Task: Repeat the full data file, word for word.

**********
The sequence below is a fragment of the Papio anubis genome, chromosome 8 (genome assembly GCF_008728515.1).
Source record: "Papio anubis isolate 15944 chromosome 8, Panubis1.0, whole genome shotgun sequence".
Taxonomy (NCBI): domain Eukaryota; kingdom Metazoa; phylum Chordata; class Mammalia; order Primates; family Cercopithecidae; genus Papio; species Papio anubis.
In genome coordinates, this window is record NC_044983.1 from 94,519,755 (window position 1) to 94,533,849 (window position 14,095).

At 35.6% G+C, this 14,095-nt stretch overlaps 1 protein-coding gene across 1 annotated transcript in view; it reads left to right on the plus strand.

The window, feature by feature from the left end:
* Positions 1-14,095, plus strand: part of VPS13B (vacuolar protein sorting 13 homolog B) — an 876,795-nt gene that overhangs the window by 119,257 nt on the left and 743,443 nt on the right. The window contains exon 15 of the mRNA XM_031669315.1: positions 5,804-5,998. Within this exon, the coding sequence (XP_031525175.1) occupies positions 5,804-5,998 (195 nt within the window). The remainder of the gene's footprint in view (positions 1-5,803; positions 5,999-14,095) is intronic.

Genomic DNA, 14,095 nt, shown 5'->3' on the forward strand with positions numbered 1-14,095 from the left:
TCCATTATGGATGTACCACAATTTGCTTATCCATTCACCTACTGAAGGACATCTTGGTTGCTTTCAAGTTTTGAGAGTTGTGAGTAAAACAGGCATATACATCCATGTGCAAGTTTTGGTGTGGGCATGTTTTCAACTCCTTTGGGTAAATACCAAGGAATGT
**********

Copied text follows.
The sequence below is a fragment of the Papio anubis genome, chromosome 8 (genome assembly GCF_008728515.1).
Source record: "Papio anubis isolate 15944 chromosome 8, Panubis1.0, whole genome shotgun sequence".
Taxonomy (NCBI): domain Eukaryota; kingdom Metazoa; phylum Chordata; class Mammalia; order Primates; family Cercopithecidae; genus Papio; species Papio anubis.
In genome coordinates, this window is record NC_044983.1 from 94,519,755 (window position 1) to 94,533,849 (window position 14,095).

At 35.6% G+C, this 14,095-nt stretch overlaps 1 protein-coding gene across 1 annotated transcript in view; it reads left to right on the plus strand.

The window, feature by feature from the left end:
* Positions 1-14,095, plus strand: part of VPS13B (vacuolar protein sorting 13 homolog B) — an 876,795-nt gene that overhangs the window by 119,257 nt on the left and 743,443 nt on the right. The window contains exon 15 of the mRNA XM_031669315.1: positions 5,804-5,998. Within this exon, the coding sequence (XP_031525175.1) occupies positions 5,804-5,998 (195 nt within the window). The remainder of the gene's footprint in view (positions 1-5,803; positions 5,999-14,095) is intronic.

Genomic DNA, 14,095 nt, shown 5'->3' on the forward strand with positions numbered 1-14,095 from the left:
TCCATTATGGATGTACCACAATTTGCTTATCCATTCACCTACTGAAGGACATCTTGGTTGCTTTCAAGTTTTGAGAGTTGTGAGTAAAACAGGCATATACATCCATGTGCAAGTTTTGGTGTGGGCATGTTTTCAACTCCTTTGGGTAAATACCAAGGAATGT